Green policy hurts third world

Green policy hurts third world

Nathan Racsek

Over the last several decades, debate surrounding climate change has risen to the forefront of politics and culture. Unfortunately, partisan rancor has drowned out debate. The political parties play rhetorical games, with one claiming imminent disaster while the other declares a hoax. The reality is quite complex, despite politicians’ incorrect and dangerous rhetoric. The latest models predict major issues within 50 years, and conditions will continue to get worse.

With the renewed calls for universal green policies, such as those exhibited in the Green New Deal, it is necessary to consider the untold moral dilemmas embedded in mandating them into law. These policies affect the entire world, to a lesser degree the first world, with the greatest blow hitting the developing and underdeveloped world. With that, there are two primary dilemmas we must ponder.

First, should the United Nations or “first-world countries” have the authority to domineer the developing world? Second, are we willing to implement policies that will harm the developing world and further impoverish the struggling?

The idea of the developed world enforcing green policies on the underdeveloped has been deemed by critics as “green neocolonialism.” Neocolonialism is defined as, “the use of economic, political, cultural or other pressure to control or influence other countries.” Within this context, let us examine the current affairs.

There are several organizations, such as the World Bank, the International Monetary Fund and the United Nations that have actively participated in green neocolonialism. These organizations have sought to pressure the developing nations to implement pro-environmental policies that meet their organizational desires. Consequently, many of these nations suffered from implementing anti-growth policies, hindering their haste of development.

Besides the hit to development, the aforementioned organizations fail to properly evaluate corruption and the mismanagement of funds that are manipulated easily in developing nations. It also establishes a bad incentive structure, setting limits to development which is to the detriment of the people of that nation. Beyond this, there is the important reality that solely money, and therefore subsidies, do not equate to development. Despite what politicians say, development is a complex process.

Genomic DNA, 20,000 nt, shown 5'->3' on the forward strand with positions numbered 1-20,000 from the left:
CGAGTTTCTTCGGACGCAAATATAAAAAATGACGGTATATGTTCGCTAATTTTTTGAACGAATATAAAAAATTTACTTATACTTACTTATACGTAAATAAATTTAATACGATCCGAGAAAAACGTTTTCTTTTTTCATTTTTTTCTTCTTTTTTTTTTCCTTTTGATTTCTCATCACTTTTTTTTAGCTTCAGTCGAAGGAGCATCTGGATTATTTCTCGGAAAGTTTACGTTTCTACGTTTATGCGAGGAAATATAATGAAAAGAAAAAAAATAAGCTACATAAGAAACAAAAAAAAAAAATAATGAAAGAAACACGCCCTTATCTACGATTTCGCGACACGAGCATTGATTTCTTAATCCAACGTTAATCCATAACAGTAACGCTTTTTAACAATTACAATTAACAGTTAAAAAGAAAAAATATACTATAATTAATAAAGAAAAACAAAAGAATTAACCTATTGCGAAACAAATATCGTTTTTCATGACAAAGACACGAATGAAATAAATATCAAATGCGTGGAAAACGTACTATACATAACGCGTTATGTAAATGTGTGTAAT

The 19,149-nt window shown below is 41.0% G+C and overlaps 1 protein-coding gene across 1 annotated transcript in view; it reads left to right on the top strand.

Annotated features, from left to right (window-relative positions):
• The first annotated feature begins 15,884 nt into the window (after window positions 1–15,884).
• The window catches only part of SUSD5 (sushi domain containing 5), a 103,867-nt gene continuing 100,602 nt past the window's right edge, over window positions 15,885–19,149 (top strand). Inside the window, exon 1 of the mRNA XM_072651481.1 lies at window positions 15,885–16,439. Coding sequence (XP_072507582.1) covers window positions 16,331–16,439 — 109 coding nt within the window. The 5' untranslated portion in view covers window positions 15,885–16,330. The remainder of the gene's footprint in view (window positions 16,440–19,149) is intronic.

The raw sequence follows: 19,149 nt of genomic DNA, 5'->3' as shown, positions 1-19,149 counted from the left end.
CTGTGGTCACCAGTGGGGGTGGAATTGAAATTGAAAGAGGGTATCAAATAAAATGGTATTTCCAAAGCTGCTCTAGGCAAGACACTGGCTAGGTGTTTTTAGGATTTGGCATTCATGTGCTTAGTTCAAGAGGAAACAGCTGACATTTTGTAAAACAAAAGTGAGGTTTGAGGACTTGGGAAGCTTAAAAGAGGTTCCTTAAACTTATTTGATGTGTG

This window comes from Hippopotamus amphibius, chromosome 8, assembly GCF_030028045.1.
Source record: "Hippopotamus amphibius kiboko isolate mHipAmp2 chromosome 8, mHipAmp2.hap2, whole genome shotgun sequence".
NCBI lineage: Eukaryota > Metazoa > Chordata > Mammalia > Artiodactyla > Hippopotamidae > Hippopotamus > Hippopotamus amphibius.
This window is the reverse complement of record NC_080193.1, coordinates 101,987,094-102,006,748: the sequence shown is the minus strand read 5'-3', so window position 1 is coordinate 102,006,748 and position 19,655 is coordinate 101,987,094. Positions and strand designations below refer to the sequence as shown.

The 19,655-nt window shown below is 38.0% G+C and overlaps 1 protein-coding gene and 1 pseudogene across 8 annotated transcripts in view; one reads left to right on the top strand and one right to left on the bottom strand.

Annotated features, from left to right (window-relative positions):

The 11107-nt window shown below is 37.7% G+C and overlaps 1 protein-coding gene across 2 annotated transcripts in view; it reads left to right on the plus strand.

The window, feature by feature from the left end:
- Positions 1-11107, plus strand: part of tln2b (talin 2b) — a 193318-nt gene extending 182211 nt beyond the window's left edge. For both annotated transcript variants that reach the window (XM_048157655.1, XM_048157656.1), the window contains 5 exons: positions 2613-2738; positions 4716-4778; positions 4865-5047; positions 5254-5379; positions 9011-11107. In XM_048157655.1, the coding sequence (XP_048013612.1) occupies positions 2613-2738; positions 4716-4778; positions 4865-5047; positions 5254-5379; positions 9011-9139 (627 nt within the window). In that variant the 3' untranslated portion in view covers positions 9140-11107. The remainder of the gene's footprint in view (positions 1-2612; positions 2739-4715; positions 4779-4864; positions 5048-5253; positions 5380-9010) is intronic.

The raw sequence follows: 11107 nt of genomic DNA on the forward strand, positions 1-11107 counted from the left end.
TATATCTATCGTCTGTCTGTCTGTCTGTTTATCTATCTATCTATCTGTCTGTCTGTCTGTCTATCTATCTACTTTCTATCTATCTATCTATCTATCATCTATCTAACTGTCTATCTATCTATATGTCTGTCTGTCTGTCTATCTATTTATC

History has demonstrated that there are stages of development. Although these stages may vary, they generally have involved periods of mass industrialization as a catalyst for growth. As an outgrowth of this development, mass innovation, urbanization and globalization are able to occur. As was the case in the United States, those factors have contributed to the decline of our carbon footprint and our expansive innovation. Until underdeveloped countries reach this point, it is crucial to understand that the developing world pollution rates will continue to increase as ours decrease.

With the freedom bought by industrialization, more people were able to seek an alternative to the essential jobs. In essence, the industry has granted us the freedom to worry about bigger issues. This is why political activism and non-government organizations (NGOs) have become a cornerstone of our society, whereas the people of developing and underdeveloped nations are focused upon survival. What right do we have to act as arbiter over their ability to survive and manipulate their development, simply because of our increased activism and NGOs?

Our international initiatives make it seem we are willing to implement policies that could potentially impoverish hundreds of millions that are dependent upon industry. If we only have a century to fight the changing climate, are we willing to oppress the developing world to do it? In doing so, we would seize the right of the autonomous individual and nations, and their right to make their own decisions.

When it comes to support, the side effects of those policies are sheltered in rhetorical claims. In regards to green policies, there have been calls to expand tariffs. Yet, it is important to note that global trade is instrumental in economic progress for developing nations. Meanwhile, the potential of things like nuclear power, which is by far a more efficient energy source than fossil fuels, continues to be met with antipathy from politicians. Regardless of your personal views, the general principle of confirmation bias is apparent in the rhetoric used by politicians. In essence, politicians broadly are lying either through omission or malevolence.

There are deep moral concerns where anybody has the authority or will to limit the natural process of development with little regard to the side effects. In regards to practicality, the idea that a body of officials can solve the problems hindering development in nations riddled with unique issues is naive. Especially within the current timeframe, the potential of current or proposed policies actually working to effectively fight climate change is minuscule.

The thought that we can solve climate change through governmental oversight is a pipe dream, oblivious to the complexities of human conflict, nature of development, the harm that would be inflicted and the history of economics. In the words of the brilliant economist Thomas Sowell, “Whatever we wish to achieve in the future, it must begin by knowing where we are in the present—not where we wish we were, or where we wish others to think we are, but where we are in fact.”